LITERARY characters spilled out onto the streets of Abingdon as well-known authors visited the town to celebrate Independent Bookshop Week.

The national event, held last month to highlight the importance of local retailers, inspired Mostly Books owner Sarah Dennis to organise a week of activities at the Stert Street shop.

Children’s favourites the Gruffalo and Hugless Douglas made appearances, as did a collection of authors which included crime writer Lucy Atkins, children's author James Bishop and young adult writer Sally Nicholls.

The trio were at the shop on June 16 for a party to celebrate Mostly Books being under new management for a year.

Mark and Nicki Thornton, who opened the Stert Street book shop in 2006, officially passed on the keys to Ms Dennis last June.

The Chipping Norton resident previously worked in a Waterstones book shop, but spent much of her career as a project manager in finance.

Though a relative newcomer to the trade, she dreamt of opening her own bookstore after being inspired by one in Scotland.

She said: “I still can't quite believe it's been a year. It can always be a bit of a risky thing taking over a business because people tend to like things to stay the same.

“What I’ve tried to do is build on what Nicki and Mark did but freshen things up and put my own spin on the business.”

She added: "What has been so nice for me is how supportive the community have been."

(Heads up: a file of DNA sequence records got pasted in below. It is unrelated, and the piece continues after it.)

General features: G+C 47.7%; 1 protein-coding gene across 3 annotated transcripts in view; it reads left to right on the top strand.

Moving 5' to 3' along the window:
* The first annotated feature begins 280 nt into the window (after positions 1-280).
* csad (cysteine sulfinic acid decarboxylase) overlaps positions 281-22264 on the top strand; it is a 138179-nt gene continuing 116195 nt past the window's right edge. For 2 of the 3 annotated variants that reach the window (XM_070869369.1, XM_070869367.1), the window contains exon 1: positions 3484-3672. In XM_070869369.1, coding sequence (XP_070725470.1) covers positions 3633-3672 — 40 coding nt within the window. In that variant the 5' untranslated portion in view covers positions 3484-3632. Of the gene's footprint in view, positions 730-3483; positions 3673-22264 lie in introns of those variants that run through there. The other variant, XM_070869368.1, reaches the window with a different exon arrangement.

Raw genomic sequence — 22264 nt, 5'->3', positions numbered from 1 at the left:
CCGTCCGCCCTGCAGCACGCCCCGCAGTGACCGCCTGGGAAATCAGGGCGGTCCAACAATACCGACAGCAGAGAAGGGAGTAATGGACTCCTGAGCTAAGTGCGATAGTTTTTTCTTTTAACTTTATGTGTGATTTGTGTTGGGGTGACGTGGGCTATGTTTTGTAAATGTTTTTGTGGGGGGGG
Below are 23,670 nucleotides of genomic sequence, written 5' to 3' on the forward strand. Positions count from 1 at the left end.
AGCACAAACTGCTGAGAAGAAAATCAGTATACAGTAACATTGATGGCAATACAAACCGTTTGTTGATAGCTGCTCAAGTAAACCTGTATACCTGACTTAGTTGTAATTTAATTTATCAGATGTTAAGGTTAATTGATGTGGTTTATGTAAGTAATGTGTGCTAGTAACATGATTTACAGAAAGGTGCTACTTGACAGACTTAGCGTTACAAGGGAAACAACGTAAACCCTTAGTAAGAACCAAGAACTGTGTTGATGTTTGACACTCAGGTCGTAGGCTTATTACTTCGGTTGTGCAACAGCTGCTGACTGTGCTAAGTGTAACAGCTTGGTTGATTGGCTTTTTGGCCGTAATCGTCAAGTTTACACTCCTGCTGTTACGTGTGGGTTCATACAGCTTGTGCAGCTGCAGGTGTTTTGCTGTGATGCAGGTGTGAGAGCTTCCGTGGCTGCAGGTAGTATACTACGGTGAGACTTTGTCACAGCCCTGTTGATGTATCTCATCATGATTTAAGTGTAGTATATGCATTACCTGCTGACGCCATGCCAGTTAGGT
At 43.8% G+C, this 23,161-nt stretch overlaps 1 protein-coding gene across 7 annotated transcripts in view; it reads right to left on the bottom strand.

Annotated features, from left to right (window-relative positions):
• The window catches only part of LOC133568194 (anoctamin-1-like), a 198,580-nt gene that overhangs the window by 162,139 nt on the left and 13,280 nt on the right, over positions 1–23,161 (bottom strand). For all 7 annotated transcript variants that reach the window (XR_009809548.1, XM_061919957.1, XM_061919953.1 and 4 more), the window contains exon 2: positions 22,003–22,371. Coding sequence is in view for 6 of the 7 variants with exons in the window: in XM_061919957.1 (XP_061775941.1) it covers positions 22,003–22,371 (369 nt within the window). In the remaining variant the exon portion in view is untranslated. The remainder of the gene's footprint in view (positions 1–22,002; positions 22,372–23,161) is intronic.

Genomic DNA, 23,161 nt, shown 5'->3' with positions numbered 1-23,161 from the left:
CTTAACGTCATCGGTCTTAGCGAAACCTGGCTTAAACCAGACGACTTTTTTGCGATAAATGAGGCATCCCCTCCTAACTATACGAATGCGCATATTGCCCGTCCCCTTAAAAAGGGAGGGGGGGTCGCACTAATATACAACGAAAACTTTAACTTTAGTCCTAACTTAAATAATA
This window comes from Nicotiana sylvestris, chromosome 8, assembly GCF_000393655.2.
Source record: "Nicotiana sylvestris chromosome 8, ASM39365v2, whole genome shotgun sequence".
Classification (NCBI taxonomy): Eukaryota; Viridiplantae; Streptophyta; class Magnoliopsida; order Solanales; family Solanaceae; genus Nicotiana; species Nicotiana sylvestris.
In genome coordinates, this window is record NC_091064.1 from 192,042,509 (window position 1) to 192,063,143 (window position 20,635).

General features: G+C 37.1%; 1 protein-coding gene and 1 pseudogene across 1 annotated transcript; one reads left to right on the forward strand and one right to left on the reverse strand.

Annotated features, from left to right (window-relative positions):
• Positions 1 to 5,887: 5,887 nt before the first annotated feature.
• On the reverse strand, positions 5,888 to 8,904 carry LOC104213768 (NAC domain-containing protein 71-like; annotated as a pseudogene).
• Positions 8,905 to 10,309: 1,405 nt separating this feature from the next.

In the past 12 months she has overseen a complete revamp of the inside of the book shop, including a mural in the children’s reading area by Hugless Douglas creator and Abingdon local David Melling, as well as working more closely with local schools and hosting more author events.

Mr Melling was also part of the week of events, which took place between June 16-23, holding a workshop for youngsters about how he creates his books.

Hugless Douglas was also there in person and took to the streets of Abingdon to say hello to local fans.

Ms Dennis said: "It was a great week of events and we ended up making this Independent Bookshop Week focused largely on children's literature.

"We are quite unusual in that we give a 50/50 weighting to children's and adults books. It's really fostering that love of reading in the next generation."

She added: "I think independent bookshops are more than just a place to buy things but can act as a hub in the community.

"That is certainly the case with us and one of the things I pride myself on is the level of personal customer service.

"All the staff know the stock and can offer recommendations."

The next event at the shop will be a visit by children's author Tom Moorhouse tomorrow from 2.30pm.

Email to reserve a ticket.